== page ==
In the film Midnight in Paris, there is a wonderful scene in which an art layman steals the show from a (supposed) art expert: through circumstances that are not explained in detail, the protagonist (Gil) has the opportunity to travel into the past every night and ends up in the illustrious Paris of the 1920s. Together with one of his new old friends, he ends up with Gertrude Stein, who is currently hotly discussing with the young Picasso a new painting [“Bather” from 1928, today in the Musée des Beaux-Arts, Rennes]. On the day, again in the present day, Gil, his fiancée Inez and a couple friend (Paul and Carol) meet just that painting during a visit to an exhibition. Paul, a terrible know-it-all, begins immediately with a lecture on the genesis and genius of the work. But Gil knows it first hand and therefore better. He contradicts Paul, criticizes Gertrude Stein in the words, and explains the true circumstances under which the painting was created. The scene is not only funny because the unsympathetic Paul is exposed as a chatterer. It’s especially good because Gil, who everyone, including himself, thinks is a loser, presents his knowledge with a serenity and a self-understanding that are unobjectionable.
It is true that we cannot, like Gil, travel back in time to the time a work of art was created. But for your next visit to the museum, I want to give you a few tips on how you know-it-all distinguish yourself from true art connoisseurs – and of course become the latter yourself:
The know-it-all is like the class nerd who snips in front of the picture and wants to get rid of the fact that he knows something. Let him talk first and then recite your hammer expert sentence calmly.
Example: “You’ve already summed that up very nicely, XY. If I could add that…”
Quality instead of quantity
Here too, less is more. Do not shoot all arrows at once. Better to say something really impressive once (s. 1) and to hold back otherwise rather. As true experts you don’t need to show off your knowledge.
Sells also your background knowledge discreetly, as if it were part of a good general education. Because no one likes to admit they don’t know anything well known, no one will contradict you, especially the know-it-all. Example: “You know that Rembrandt…” or “As is generally known…”.
The know-it-all has an answer for everything. But the really knowledgeable has no problem with not knowing something. That makes you sympathetic with your fellow men. Nevertheless only use very sparingly! Example: “That was, I mean, in the 1820s…”, “Wasn’t that so, that…?”.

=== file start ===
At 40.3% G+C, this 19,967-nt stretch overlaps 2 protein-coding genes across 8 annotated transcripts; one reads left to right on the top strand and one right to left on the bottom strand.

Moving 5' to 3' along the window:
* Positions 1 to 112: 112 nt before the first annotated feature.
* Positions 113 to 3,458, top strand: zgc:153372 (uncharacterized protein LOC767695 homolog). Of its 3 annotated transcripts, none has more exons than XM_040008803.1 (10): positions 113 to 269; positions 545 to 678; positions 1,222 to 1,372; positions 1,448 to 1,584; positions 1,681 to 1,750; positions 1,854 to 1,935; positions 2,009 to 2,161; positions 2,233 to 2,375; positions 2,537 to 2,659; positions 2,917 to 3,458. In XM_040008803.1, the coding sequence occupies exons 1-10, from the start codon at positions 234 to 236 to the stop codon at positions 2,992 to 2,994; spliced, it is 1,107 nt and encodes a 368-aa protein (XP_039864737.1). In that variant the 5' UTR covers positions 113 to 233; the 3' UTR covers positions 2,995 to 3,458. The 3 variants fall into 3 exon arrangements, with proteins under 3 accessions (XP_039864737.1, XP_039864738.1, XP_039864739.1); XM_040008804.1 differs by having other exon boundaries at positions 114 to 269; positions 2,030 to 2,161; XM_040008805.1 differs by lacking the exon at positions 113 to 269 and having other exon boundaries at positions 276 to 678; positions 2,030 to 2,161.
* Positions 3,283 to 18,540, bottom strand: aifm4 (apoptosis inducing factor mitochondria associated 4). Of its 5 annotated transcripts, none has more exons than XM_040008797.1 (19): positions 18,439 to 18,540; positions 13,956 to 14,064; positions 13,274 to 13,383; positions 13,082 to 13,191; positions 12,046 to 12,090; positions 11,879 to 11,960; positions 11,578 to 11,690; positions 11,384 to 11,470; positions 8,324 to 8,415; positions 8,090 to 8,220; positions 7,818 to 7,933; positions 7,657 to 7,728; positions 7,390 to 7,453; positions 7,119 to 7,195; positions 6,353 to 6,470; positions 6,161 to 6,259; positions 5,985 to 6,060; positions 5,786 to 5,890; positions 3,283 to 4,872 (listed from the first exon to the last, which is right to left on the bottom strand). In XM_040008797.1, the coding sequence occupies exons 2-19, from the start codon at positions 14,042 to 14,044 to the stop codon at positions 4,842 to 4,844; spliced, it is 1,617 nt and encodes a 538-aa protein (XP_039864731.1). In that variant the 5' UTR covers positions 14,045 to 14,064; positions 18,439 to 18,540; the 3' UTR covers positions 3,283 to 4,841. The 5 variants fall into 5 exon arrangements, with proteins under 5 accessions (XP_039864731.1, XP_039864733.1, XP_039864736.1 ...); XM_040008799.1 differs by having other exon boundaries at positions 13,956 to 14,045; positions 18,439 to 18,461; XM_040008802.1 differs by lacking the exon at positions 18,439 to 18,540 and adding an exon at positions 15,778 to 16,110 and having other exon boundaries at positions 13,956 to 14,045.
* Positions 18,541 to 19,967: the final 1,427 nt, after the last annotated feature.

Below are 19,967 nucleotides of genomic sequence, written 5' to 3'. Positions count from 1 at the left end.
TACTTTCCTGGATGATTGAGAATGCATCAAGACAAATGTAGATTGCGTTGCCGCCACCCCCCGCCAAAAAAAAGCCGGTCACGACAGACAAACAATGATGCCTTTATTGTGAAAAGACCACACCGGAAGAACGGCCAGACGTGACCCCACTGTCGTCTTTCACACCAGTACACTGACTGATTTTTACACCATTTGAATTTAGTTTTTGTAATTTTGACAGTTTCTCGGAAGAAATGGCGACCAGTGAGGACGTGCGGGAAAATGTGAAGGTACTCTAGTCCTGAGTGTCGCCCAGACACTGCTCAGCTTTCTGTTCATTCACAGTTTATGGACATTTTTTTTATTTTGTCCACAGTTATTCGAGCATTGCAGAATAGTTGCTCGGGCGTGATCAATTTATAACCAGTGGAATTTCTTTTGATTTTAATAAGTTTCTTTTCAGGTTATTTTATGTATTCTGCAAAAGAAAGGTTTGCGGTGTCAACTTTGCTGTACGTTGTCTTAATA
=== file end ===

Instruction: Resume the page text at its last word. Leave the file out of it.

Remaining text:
While the know-it-all with technical terms throws around itself like the Jeck at carnival with camel, gives also here for you: dosed and calmly bedding in. But here you should know what you’re talking about! If nothing comes on demand, this could expose you as an impostor.
Pronounce artist names correctly
Everybody knows you don’t pronounce van Gogh van Gock. Here are some more names in the original and the pronounced version:
Constantin Brancusi (Sculptor, 1876-1957): Brankuusch (with a rolling “r”)
Lázló Moholy-Nagy (painter, photographer, Bauhaus teacher, 1895-1946): Moholi-Natsch
Alexander Archipenko (sculptor, 1887-1964): Archípenkó (emphasis on the 2nd and 4th syllables)
Veit Stoß (sculptor and carver, c. 1447-1533): Vjett Schtosch
As a connoisseur, you know that the first thing about works of art is the overall impression. So don’t run like the wannabe to the object and flatten your nose. Keep your distance, look for a while. Then you can go closer again to see the details, to appreciate the brushstroke, etc.
Before the work of your choice stands a cluster of museum visitors? Stay calm and wait until there is more space. Take your time to look at the works that appeal to you. As experts you can also leave one or the other object out of the question.
When you take part in a guided tour, the guide does not grovel into the lecture through non-verbal (frowning) or verbal actions (only a know-it-all does). People usually know very well what they are talking about and have spent a lot of time preparing in advance. If you still don’t like the tour, go. Otherwise, guides are grateful for interested, benevolent listeners.
Watching art is exhausting! Wenn´s is too much for you, take a break. Only the know-it-all makes visits to exhibitions a competition discipline. Meanwhile every museum offers seats. Use the break to observe other museum visitors – that’s very interesting! Surely you now have an eye for who is an Expert